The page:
The plaintiffs, acknowledging the principles expressed in the Ulwick decision, argue at length that the facts of this case demonstrate that the defendant had a legal duty, based on the extent of his control over the liquor consumed by Jordan. We disagree. Here there was evidence that Jordan had brought the beer to the defendant's home. Like the underage host in Ulwick, the defendant provided a setting and atmosphere, first in his home and later in his car, where Jordan could drink. Jordan and the others helped themselves. The defendant considered the supply of beer to belong to him, Jordan, and Callahan together. In these circumstances, we do not think the defendant had the obligation, or the means, effectively to control the supply of beer and, therefore, stop Jordan from drinking beer which was in large part Jordan's to consume. In the absence of a right to exercise effective control, the defendant was not subject to a duty to act to protect the plaintiffs. The jury's conclusion, therefore, must be sustained without regard to the propriety of the answer to their question concerning the defendant's status as a continuing social host while in his car.
2. In their requests for jury instructions, the plaintiffs sought the following:
"The law recognizes that a social host is liable to a person injured by an intoxicated minor's negligent operation of a motor vehicle where a social host who knew or should have known that his guest was a minor, nevertheless gave him or permitted him to take an alcoholic drink and thereafter, because of his intoxication, the minor negligently operated a motor vehicle causing the third person's injury. In deciding whether the social host exercised ordinary prudence in such circumstances, the relevant consideration will be whether the social host knew or reasonably should have known that the intoxicated minor might presently operate a motor vehicle. McGuiggan v. New England Tel. & Tel. Co.,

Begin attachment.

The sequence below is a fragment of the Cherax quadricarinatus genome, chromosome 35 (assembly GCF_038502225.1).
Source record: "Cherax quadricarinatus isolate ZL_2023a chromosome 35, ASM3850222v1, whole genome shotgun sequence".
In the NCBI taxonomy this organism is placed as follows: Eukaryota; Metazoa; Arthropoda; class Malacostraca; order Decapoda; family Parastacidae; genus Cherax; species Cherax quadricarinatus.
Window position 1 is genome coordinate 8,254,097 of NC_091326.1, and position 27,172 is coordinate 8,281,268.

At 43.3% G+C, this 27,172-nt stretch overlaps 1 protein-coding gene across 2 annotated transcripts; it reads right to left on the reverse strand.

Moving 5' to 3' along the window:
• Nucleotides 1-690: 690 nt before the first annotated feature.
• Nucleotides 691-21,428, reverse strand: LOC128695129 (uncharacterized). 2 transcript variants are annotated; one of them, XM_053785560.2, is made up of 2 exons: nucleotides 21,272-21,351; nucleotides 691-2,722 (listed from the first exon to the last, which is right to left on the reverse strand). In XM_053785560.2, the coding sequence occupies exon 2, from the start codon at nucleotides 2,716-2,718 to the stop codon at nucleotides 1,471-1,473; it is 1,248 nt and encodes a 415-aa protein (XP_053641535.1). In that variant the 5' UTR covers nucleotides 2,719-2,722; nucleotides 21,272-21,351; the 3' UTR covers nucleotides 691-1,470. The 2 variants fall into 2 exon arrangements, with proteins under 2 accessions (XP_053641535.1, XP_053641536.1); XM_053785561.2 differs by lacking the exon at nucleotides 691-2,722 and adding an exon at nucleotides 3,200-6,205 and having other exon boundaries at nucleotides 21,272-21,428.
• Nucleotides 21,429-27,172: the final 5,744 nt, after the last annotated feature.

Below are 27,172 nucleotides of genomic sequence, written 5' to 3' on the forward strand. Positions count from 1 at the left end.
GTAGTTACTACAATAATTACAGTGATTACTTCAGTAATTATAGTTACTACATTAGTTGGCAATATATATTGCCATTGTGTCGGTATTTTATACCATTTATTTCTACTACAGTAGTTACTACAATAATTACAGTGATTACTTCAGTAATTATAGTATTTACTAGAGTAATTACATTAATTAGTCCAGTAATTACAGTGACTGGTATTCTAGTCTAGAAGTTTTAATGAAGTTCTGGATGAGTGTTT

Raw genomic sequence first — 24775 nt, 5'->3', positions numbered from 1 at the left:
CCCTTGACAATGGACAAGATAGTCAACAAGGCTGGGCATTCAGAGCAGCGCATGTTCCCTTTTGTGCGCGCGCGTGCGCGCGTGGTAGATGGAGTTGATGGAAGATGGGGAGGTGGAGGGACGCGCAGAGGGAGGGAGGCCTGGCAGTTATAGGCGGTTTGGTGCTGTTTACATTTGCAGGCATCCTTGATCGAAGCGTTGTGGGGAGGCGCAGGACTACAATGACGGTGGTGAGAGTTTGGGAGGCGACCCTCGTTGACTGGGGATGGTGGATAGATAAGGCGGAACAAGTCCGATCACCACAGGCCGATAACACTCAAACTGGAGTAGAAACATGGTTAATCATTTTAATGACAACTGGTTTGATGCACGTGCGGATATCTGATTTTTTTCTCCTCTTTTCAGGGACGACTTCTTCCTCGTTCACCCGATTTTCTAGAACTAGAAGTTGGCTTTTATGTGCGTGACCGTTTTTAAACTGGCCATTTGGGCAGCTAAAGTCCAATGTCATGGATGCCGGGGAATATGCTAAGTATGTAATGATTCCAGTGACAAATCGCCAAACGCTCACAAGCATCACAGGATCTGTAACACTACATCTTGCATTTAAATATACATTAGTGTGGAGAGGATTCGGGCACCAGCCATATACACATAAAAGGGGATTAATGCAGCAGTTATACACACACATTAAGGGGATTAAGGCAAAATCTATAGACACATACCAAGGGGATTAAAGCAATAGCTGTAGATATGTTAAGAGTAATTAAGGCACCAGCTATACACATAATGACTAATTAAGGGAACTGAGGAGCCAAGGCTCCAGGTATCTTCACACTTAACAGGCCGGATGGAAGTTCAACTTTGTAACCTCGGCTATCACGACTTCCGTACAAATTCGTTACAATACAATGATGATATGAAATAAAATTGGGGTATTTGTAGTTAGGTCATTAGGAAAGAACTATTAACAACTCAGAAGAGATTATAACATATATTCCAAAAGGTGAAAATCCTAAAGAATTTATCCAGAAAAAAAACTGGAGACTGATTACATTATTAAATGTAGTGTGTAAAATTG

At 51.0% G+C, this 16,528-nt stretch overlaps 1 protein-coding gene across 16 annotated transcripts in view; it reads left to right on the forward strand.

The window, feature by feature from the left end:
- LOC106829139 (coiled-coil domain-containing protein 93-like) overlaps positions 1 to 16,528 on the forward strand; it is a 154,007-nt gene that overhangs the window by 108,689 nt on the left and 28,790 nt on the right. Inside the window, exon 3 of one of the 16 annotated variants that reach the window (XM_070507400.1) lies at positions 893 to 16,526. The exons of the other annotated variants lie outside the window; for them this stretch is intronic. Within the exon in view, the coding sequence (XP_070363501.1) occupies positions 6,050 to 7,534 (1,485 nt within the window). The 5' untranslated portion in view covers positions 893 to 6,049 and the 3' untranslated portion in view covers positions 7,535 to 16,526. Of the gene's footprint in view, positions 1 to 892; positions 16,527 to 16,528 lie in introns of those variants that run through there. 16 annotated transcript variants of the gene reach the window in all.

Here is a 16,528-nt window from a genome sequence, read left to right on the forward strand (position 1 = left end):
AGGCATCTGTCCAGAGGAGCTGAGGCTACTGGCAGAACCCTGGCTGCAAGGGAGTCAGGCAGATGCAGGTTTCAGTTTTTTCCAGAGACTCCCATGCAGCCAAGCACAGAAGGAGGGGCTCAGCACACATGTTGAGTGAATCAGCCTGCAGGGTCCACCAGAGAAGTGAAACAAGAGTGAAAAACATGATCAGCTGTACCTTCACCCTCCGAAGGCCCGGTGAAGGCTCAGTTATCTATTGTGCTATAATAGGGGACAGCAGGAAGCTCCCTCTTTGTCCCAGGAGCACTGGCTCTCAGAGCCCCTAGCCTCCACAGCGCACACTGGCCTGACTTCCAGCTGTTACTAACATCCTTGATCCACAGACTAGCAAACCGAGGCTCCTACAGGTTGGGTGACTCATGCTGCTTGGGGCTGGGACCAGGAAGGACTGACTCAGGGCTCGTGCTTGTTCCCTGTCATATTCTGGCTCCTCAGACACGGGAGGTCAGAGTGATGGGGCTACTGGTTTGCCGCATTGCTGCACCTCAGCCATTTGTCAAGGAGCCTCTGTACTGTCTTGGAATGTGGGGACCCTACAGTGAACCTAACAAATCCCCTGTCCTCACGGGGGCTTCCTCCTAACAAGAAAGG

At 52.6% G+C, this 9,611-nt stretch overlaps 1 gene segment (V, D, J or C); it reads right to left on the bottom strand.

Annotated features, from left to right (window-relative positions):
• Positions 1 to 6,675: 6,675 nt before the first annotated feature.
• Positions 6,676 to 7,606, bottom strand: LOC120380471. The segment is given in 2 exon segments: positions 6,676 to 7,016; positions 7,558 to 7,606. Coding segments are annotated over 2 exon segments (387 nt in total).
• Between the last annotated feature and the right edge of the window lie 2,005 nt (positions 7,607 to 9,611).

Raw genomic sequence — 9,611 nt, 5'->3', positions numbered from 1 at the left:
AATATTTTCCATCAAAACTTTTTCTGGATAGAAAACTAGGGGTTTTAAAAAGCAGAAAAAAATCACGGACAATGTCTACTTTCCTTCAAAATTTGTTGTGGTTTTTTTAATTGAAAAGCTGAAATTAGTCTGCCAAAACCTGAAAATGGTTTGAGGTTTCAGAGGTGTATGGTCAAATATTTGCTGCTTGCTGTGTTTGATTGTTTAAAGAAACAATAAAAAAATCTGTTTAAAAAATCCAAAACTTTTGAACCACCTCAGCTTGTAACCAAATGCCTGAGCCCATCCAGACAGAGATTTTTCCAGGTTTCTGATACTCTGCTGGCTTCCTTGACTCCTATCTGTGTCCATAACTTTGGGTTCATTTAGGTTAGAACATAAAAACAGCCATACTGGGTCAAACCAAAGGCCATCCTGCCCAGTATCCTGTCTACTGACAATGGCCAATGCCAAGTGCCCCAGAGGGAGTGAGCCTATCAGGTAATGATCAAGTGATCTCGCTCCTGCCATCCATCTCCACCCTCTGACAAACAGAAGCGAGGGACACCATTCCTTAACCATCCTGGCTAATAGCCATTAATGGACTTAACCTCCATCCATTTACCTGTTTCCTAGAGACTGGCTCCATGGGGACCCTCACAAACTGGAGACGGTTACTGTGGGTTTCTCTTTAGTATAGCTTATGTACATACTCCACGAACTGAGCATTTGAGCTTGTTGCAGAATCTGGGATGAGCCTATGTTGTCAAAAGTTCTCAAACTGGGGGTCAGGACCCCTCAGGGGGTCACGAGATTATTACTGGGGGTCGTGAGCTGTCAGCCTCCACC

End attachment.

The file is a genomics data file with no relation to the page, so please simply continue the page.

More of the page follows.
398 Mass. 152 , 162 (1986); Congini v. Portersville Valve Co., 504 Pa. 157 (1983)."
The judge refused to give the instruction and the plaintiffs seasonably objected. The requested instruction, grounded in part on the cited Pennsylvania decision, attempts to engraft on the language from the McGuiggan case a standard which is particularly applicable to minors. The Pennsylvania decision relied upon the violation of a statute prohibiting the sale of intoxicating liquor to a minor as establishing negligence per se on the part of a social host, who permitted a minor to drink, and become intoxicated, where the minor thereafter drove a car negligently, causing an accident. In connection with the Pennsylvania case, the plaintiffs make reference to G. L. c. 138, Section 34A (1990 ed.), which makes it a criminal offense for anyone under the age of twenty-one to procure an alcoholic beverage, for his own or for another minor's consumption. The purpose of the requested instruction, the plaintiffs suggest, is to have "Massachusetts . . . adopt [as a rule of common law] the position that a host breaches his duty to innocent third persons when the host permits the minor to consume any amount of alcoholic beverages that contributes to the minor's intoxication, resulting in injury."